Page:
Steaks, potatoes, and peppers. Yum. Yum.
Yes, we forgot plates so we used the cooler lid. We were proud of our improvising skills.
We had a great sleep in our warm bed. Patrick got up, went out on our little deck and watched the sunrise. I stayed in bed and watched the sunrise.
The next morning, we dressed quickly and headed out for a day in Karinjini National Park. The guy who checked us out recommended some hikes we could take through the nearby gorges. We started out at a lookout and then did a walk through part of Weano Gorge.
The first walk we did was nice and easy and fun. Then we started talking to this couple as we looked at the map. The lady said they had just run into some who had done a harder walk, where you had climb on the rocks and spider walk through, possibly getting wet up to your waist. I was reluctant but Patrick's eyes grew big, so we put our swimsuits on under our clothes and decided to go for it.
The first part was not so hard; some rock climbing and stair stepping. Then there was a ladder that they had bolted into the side of the canyon and you could climb down in. THAT was a little scary.
Then you could either wade through a small pool or climb around on the rocks. We decided to climb. I figured out that it wasn't scary to actually be doing it, but it was scary to watch someone else do it, because you could see how close to the edge they were.
We got to what I thought was the end and I was so excited! I had done it!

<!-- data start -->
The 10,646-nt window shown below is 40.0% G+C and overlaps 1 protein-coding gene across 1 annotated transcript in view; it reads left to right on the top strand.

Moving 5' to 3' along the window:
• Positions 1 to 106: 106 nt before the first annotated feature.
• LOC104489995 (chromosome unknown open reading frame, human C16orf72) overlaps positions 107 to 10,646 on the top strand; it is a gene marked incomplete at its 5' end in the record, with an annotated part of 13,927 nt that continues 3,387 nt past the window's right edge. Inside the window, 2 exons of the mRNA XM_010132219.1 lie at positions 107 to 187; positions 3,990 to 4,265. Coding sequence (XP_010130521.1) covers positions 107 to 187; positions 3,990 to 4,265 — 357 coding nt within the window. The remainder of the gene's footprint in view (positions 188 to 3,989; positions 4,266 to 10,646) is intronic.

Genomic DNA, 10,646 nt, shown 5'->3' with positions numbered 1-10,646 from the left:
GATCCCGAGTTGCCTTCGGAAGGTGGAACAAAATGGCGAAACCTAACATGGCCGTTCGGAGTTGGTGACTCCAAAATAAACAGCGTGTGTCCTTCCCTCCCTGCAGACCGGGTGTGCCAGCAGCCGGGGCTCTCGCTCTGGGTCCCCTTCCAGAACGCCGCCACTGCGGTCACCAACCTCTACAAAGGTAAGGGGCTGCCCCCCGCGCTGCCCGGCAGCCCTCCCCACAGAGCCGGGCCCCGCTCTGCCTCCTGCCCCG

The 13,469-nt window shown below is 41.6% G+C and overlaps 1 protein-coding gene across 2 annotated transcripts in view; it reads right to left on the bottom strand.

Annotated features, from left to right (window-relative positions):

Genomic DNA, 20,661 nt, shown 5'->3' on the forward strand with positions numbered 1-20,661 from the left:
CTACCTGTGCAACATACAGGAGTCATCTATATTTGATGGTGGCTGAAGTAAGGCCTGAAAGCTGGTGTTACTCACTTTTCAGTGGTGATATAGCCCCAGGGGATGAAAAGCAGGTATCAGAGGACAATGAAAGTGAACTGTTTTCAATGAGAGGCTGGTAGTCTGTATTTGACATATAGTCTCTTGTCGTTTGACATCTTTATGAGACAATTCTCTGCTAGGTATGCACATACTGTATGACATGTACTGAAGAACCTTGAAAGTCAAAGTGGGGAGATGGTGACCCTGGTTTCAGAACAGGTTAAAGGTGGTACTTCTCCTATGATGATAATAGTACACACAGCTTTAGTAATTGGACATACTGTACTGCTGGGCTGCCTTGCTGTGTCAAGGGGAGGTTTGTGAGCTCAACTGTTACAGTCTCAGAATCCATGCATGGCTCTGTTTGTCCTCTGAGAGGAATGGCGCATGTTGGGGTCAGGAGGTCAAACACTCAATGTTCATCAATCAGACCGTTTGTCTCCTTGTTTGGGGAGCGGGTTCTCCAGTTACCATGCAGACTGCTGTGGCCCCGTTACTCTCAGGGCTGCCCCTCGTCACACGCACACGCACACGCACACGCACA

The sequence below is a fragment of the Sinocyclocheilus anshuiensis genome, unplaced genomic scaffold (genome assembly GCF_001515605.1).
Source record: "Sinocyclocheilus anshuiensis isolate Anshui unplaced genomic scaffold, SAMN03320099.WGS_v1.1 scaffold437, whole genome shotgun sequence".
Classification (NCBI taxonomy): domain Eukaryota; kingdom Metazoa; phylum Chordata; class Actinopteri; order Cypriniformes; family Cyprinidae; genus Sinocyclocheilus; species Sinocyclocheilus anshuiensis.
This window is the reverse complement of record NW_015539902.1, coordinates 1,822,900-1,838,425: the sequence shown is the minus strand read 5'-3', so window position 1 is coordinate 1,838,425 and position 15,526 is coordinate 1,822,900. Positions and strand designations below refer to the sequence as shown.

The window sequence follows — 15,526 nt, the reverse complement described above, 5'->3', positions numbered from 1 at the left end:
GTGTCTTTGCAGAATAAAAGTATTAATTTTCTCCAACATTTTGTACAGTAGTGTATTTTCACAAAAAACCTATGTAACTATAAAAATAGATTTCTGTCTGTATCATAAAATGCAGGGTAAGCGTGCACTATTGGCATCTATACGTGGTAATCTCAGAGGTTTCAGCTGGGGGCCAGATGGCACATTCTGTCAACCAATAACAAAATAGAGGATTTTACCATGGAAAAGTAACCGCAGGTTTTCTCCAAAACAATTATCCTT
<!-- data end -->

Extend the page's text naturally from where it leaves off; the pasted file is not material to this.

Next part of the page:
But it wasn't the end. We hadn't done the spider-walk part yet. So that was next.
Patrick went easily through, but I was really scared. I started to go, but then felt like I was too high and I panicked. PANICKED. I started to shake and froze and wouldn't move my feet. I think I scared Patrick. He didn't realize how freaked out I was, until I started to cry. Then I kept saying, "I'm so sorry; I have to go back. I have to go back."
And I finally turned myself around and went back. Patrick went on without me. I felt like a loser.
So I sat there and prayed. And thought about a lot. And kept going over to look at it again. Maybe if I go lower; don't let myself get so high up again. About that time, another guy came along and probably thought I was a little crazy because I was sitting there trying to talk myself into giving it another shot. I told him that I had freaked out, but maybe if you stayed lower it wasn't so hard. Of course, he jumped right through like it was nothing.
So I really thought about it and decided to try again.
And I did it!!
Patrick was on his way back to me when he saw me coming through.
"Emily! I'm so proud of you! You did it!" he yelled.
He waited on me to come through and we finished the hike together down to what was called the Kermit Pool. It was B-E-A-U-T-I-F-U-L.
And we forgot to take pictures of it.
But we stayed for a while and just enjoyed the beauty and the fact that we had done such a hard walk.
We made our way back out of the gorge and by that time, it was time for us to hit the road again.
We spent the rest of the day driving through the deserted outback headed to Exmouth.
We had planned to spend two nights in Exmouth and were going snorkeling the next day! (Hopefully I will get back on the ball and share that story within the next couple of days.)